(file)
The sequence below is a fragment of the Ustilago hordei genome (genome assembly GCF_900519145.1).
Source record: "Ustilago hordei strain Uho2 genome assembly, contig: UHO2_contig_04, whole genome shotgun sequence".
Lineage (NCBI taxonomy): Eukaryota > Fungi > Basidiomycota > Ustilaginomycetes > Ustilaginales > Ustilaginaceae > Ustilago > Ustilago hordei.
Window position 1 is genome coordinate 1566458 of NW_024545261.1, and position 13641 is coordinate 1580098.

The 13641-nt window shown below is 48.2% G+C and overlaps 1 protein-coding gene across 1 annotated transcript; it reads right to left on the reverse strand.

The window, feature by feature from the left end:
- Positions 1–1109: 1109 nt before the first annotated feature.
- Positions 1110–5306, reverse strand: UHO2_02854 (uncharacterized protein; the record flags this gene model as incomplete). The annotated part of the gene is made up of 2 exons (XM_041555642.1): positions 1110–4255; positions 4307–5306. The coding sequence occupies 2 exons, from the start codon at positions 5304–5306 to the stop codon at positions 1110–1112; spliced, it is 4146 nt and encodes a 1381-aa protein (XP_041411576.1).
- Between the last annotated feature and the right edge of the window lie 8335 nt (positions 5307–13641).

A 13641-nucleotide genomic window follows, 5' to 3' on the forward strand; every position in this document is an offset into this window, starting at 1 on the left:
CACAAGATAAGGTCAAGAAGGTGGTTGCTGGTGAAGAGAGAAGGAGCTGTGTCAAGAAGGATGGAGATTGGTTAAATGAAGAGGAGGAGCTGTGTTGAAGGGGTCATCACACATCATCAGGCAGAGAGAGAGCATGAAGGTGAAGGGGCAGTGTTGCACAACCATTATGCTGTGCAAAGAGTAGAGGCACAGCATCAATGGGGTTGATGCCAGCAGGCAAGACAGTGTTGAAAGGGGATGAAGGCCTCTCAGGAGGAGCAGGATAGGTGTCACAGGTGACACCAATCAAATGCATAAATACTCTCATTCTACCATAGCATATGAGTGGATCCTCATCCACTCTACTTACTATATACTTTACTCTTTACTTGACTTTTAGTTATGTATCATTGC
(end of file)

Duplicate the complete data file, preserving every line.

The sequence below is a fragment of the Ustilago hordei genome (genome assembly GCF_900519145.1).
Source record: "Ustilago hordei strain Uho2 genome assembly, contig: UHO2_contig_04, whole genome shotgun sequence".
Lineage (NCBI taxonomy): Eukaryota > Fungi > Basidiomycota > Ustilaginomycetes > Ustilaginales > Ustilaginaceae > Ustilago > Ustilago hordei.
Window position 1 is genome coordinate 1566458 of NW_024545261.1, and position 13641 is coordinate 1580098.

The 13641-nt window shown below is 48.2% G+C and overlaps 1 protein-coding gene across 1 annotated transcript; it reads right to left on the reverse strand.

The window, feature by feature from the left end:
- Positions 1–1109: 1109 nt before the first annotated feature.
- Positions 1110–5306, reverse strand: UHO2_02854 (uncharacterized protein; the record flags this gene model as incomplete). The annotated part of the gene is made up of 2 exons (XM_041555642.1): positions 1110–4255; positions 4307–5306. The coding sequence occupies 2 exons, from the start codon at positions 5304–5306 to the stop codon at positions 1110–1112; spliced, it is 4146 nt and encodes a 1381-aa protein (XP_041411576.1).
- Between the last annotated feature and the right edge of the window lie 8335 nt (positions 5307–13641).

A 13641-nucleotide genomic window follows, 5' to 3' on the forward strand; every position in this document is an offset into this window, starting at 1 on the left:
CACAAGATAAGGTCAAGAAGGTGGTTGCTGGTGAAGAGAGAAGGAGCTGTGTCAAGAAGGATGGAGATTGGTTAAATGAAGAGGAGGAGCTGTGTTGAAGGGGTCATCACACATCATCAGGCAGAGAGAGAGCATGAAGGTGAAGGGGCAGTGTTGCACAACCATTATGCTGTGCAAAGAGTAGAGGCACAGCATCAATGGGGTTGATGCCAGCAGGCAAGACAGTGTTGAAAGGGGATGAAGGCCTCTCAGGAGGAGCAGGATAGGTGTCACAGGTGACACCAATCAAATGCATAAATACTCTCATTCTACCATAGCATATGAGTGGATCCTCATCCACTCTACTTACTATATACTTTACTCTTTACTTGACTTTTAGTTATGTATCATTGC